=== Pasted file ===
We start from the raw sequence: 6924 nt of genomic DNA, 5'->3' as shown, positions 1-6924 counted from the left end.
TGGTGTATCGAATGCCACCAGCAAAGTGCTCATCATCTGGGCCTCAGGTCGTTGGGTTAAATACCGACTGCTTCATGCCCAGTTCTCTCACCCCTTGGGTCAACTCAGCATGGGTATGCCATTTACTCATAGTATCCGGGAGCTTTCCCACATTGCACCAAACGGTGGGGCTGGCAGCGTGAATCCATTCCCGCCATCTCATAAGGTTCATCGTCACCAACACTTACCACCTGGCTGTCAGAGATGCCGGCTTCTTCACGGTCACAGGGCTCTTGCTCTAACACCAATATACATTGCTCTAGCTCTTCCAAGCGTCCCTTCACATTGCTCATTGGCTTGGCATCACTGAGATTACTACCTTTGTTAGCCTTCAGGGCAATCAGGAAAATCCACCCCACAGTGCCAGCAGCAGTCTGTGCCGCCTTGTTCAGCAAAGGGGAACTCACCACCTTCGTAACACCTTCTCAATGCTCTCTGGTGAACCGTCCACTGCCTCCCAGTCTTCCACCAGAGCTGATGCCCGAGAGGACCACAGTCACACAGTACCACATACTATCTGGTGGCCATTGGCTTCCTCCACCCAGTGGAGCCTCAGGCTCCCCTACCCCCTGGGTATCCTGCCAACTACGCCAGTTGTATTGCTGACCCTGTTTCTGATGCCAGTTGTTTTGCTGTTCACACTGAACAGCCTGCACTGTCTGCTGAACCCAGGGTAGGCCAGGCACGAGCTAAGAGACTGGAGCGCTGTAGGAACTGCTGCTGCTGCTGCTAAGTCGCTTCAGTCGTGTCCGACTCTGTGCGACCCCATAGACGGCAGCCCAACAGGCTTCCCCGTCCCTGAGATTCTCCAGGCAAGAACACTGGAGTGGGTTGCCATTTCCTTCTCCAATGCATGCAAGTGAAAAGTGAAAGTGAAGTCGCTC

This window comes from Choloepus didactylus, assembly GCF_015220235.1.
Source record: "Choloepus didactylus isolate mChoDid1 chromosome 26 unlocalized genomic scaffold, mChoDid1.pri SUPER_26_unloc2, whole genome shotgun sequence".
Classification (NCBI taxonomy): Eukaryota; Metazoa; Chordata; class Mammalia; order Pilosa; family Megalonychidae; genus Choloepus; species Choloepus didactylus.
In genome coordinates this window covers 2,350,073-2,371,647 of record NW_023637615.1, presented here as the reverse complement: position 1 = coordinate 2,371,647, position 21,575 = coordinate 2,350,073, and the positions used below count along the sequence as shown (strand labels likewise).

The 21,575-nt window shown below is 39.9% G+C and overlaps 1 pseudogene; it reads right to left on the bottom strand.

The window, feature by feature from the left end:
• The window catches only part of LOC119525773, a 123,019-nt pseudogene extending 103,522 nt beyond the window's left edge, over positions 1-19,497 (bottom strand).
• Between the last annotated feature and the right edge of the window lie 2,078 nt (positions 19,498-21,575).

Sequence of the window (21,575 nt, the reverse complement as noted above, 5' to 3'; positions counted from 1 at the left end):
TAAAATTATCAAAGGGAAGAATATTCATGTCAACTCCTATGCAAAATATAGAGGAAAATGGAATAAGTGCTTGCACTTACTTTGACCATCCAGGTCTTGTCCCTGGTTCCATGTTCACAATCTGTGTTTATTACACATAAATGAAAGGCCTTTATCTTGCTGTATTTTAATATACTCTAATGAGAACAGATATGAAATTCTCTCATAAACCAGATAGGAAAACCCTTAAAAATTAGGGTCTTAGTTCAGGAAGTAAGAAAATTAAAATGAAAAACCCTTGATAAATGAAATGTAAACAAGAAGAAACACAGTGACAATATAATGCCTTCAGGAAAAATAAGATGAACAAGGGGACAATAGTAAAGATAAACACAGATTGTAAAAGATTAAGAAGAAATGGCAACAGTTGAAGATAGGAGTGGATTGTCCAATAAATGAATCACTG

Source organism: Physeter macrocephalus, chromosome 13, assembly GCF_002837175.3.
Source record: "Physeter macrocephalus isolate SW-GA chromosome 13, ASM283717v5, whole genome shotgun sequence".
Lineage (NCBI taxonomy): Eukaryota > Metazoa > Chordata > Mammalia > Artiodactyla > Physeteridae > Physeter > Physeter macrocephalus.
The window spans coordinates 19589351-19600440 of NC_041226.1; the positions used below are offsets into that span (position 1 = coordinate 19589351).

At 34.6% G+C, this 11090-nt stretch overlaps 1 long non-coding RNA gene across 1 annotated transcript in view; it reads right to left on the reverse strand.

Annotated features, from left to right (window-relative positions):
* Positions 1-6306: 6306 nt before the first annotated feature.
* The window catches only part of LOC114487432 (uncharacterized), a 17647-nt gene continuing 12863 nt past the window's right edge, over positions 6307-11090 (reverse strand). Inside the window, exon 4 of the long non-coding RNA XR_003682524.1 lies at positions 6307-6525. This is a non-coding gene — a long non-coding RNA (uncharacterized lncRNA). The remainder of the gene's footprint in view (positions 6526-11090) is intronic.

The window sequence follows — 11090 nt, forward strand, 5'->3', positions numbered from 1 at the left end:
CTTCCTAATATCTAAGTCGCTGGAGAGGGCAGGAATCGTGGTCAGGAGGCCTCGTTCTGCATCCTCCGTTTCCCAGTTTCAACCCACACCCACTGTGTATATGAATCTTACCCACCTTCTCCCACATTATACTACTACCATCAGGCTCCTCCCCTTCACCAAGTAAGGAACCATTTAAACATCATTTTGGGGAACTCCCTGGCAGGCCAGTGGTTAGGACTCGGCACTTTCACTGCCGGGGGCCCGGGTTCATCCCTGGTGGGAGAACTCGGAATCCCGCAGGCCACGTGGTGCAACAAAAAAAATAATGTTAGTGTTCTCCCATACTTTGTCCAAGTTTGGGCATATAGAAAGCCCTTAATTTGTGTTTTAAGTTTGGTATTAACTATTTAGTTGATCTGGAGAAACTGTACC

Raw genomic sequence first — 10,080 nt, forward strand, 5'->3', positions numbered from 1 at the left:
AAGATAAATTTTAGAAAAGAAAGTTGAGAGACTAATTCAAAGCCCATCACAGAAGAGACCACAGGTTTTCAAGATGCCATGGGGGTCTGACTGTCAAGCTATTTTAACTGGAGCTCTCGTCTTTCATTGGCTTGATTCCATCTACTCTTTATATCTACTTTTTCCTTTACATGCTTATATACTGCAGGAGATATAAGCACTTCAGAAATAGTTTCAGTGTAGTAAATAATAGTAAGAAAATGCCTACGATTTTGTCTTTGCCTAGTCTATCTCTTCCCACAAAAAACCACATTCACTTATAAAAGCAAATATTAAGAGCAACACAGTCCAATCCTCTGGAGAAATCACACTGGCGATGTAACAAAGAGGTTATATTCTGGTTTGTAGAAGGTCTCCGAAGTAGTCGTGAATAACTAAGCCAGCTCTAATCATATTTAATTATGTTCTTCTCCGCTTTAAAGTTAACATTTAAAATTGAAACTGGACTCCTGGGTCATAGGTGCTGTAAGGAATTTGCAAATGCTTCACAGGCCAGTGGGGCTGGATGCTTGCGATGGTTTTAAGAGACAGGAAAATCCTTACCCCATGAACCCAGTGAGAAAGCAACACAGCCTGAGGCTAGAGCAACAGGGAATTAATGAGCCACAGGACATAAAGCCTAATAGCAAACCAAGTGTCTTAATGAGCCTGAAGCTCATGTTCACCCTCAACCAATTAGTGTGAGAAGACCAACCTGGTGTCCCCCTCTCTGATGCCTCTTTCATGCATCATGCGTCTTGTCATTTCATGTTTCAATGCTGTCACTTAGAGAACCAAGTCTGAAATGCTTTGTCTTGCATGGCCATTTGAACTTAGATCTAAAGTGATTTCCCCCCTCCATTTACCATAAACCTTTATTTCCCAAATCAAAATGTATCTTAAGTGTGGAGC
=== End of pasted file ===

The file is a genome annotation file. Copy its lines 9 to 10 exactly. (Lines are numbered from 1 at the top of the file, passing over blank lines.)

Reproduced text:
• The window catches only part of LOC119525773, a 123,019-nt pseudogene extending 103,522 nt beyond the window's left edge, over positions 1-19,497 (bottom strand).
• Between the last annotated feature and the right edge of the window lie 2,078 nt (positions 19,498-21,575).